RE: Marc Emery

[youtube http://www.youtube.com/watch?v=F5n2OY3nqVc?rel=0]

[youtube http://www.youtube.com/watch?v=GyFo4l06fzM?rel=0]

Uploaded by mrwhateverfor on Dec 20, 2011

On July 29, 2005, Canadian police, acting on a request from the United States Drug Enforcement Administration (DEA), simultaneously raided the BC Marijuana Party Bookstore and Headquarters in Vancouver and arrested Emery for extradition to the United States outside a local storefront in the community of Lawrencetown, Nova Scotia where he was attending a HempFest.

American authorities charged Emery and co-defendants Gregory Keith Williams, 50, of Vancouver, BC and Michelle Rainey-Fenkarek, 34, of Vancouver, BC with “‘Conspiracy to Distribute Marijuana”, “Conspiracy to Distribute Marijuana Seeds” and “Conspiracy to Engage in Money Laundering”. Even though all the alleged offenses occurred in Canada, Canadian police did not lay any charges.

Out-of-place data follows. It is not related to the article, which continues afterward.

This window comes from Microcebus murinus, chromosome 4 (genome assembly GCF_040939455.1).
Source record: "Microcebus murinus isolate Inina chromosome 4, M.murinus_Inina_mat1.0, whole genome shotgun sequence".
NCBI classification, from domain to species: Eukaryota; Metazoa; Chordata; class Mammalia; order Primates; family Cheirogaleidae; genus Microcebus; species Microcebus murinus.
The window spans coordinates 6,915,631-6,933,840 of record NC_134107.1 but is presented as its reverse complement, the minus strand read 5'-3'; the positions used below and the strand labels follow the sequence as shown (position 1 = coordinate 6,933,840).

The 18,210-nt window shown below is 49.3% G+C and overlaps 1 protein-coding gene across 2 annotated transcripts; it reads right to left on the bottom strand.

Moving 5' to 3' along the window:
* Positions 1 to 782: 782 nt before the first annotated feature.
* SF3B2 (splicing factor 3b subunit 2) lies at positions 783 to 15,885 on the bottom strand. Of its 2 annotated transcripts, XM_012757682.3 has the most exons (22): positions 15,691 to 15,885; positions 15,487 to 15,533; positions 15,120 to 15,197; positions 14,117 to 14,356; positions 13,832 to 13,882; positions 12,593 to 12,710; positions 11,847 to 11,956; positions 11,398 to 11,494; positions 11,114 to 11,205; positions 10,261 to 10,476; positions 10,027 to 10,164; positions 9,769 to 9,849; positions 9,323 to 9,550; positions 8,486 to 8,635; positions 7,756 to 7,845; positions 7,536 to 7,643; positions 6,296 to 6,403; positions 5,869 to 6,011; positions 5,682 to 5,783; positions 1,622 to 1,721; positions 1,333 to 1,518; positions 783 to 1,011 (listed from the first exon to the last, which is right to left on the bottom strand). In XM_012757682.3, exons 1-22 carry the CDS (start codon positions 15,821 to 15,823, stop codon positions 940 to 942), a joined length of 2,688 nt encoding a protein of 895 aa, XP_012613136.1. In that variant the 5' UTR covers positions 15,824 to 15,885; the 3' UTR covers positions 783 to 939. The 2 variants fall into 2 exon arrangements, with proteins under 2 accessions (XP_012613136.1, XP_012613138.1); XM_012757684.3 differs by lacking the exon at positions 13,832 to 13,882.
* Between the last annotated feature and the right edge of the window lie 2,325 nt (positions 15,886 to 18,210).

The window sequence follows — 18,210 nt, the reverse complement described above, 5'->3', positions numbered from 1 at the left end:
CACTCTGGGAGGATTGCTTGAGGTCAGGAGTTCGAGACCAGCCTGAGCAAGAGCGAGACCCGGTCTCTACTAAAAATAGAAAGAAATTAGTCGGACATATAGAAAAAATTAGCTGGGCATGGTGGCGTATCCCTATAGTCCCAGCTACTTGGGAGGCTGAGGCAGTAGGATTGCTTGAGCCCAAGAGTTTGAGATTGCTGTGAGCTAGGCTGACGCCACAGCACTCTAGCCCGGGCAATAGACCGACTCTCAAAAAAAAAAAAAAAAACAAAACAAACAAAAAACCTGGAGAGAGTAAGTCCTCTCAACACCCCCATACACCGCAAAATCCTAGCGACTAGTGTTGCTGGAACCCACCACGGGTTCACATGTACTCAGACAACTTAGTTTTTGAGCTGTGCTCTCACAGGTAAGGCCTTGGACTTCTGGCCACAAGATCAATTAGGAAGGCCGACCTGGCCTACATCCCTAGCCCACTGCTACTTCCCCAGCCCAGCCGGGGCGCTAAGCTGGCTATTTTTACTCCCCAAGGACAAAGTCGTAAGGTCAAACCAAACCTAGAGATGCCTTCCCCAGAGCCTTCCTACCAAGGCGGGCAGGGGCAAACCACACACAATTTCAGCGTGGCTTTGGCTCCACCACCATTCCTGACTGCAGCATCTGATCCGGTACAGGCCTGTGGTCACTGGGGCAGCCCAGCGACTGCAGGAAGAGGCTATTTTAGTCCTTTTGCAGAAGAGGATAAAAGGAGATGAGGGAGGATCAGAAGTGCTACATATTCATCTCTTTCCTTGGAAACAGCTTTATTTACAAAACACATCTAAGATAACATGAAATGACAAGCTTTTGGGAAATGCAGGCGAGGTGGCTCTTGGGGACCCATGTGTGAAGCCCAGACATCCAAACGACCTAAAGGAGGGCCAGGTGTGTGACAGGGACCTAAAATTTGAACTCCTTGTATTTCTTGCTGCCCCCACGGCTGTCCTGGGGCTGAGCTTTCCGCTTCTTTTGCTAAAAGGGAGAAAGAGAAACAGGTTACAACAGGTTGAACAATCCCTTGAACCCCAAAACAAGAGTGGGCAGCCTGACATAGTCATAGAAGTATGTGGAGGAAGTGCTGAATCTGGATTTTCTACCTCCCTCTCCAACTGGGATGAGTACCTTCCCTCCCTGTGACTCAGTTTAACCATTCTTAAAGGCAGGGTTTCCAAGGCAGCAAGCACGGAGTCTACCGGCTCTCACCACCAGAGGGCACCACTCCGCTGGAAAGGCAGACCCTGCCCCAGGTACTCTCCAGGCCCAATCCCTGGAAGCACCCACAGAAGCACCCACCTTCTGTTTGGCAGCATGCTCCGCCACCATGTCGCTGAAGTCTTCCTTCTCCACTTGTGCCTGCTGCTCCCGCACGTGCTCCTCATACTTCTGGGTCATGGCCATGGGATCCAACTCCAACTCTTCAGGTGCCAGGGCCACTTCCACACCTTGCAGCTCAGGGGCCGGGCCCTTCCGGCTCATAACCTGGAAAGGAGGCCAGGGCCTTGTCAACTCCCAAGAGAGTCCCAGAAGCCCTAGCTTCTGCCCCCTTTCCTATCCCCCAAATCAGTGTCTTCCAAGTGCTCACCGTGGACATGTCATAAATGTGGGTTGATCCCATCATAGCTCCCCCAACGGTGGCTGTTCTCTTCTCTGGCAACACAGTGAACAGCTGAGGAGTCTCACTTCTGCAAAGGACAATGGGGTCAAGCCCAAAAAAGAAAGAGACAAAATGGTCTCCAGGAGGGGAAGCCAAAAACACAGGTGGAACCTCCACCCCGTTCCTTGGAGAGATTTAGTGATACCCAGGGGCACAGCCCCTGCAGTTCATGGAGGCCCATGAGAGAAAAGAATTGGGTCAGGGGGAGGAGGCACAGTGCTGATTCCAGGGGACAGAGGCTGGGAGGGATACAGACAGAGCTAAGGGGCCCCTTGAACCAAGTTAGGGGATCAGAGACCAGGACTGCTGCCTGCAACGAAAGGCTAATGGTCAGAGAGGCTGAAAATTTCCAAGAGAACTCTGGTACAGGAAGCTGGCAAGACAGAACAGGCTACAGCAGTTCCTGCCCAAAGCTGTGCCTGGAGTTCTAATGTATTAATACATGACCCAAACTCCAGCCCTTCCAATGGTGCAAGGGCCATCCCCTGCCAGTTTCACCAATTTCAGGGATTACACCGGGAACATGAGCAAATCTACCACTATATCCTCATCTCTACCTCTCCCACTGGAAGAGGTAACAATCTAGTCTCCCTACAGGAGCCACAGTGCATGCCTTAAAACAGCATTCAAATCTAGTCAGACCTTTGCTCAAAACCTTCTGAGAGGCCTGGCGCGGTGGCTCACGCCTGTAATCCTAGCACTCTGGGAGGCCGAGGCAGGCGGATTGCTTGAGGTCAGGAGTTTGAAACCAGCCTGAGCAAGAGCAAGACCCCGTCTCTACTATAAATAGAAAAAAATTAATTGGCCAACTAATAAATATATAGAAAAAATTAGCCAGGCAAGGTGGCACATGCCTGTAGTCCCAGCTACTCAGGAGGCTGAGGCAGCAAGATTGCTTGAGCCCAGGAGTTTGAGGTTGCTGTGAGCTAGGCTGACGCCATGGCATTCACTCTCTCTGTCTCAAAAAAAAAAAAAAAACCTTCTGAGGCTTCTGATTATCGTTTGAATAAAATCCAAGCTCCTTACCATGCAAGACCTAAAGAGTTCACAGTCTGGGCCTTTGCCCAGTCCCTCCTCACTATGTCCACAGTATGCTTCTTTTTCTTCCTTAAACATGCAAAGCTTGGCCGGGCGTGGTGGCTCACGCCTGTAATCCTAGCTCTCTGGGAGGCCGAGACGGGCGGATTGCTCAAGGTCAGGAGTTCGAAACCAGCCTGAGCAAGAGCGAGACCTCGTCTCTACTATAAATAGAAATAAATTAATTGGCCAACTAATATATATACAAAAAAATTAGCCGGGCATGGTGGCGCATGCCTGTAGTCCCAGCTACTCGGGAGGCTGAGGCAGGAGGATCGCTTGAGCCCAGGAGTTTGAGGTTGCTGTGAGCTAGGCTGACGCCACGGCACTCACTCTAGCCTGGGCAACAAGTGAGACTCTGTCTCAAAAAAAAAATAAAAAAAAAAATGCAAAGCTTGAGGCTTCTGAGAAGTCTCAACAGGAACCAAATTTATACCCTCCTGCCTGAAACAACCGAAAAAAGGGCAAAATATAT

The day of Emery’s arrest, American DEA Administrator Karen Tandy admitted reasons behind the arrest were politically motivated by releasing the following statement, which praised blows dealt to the legalization movement: Today’s DEA arrest of Marc Scott Emery, publisher of Cannabis Culture Magazine, and the founder of a marijuana legalization group — is a significant blow not only to the marijuana trafficking trade in the U.S. and Canada, but also to the marijuana legalization movement. His marijuana trade and propagandist marijuana magazine have generated nearly $5 million a year in profits that bolstered his trafficking efforts, but those have gone up in smoke today. Emery and his organization had been designated as one of the Attorney General’s most wanted international drug trafficking organizational targets — one of only 46 in the world and the only one from Canada. Hundreds of thousands of dollars of Emery’s illicit profits are known to have been channeled to marijuana legalization groups active in the United States and Canada. Drug legalization lobbyists now have one less pot of money to rely on.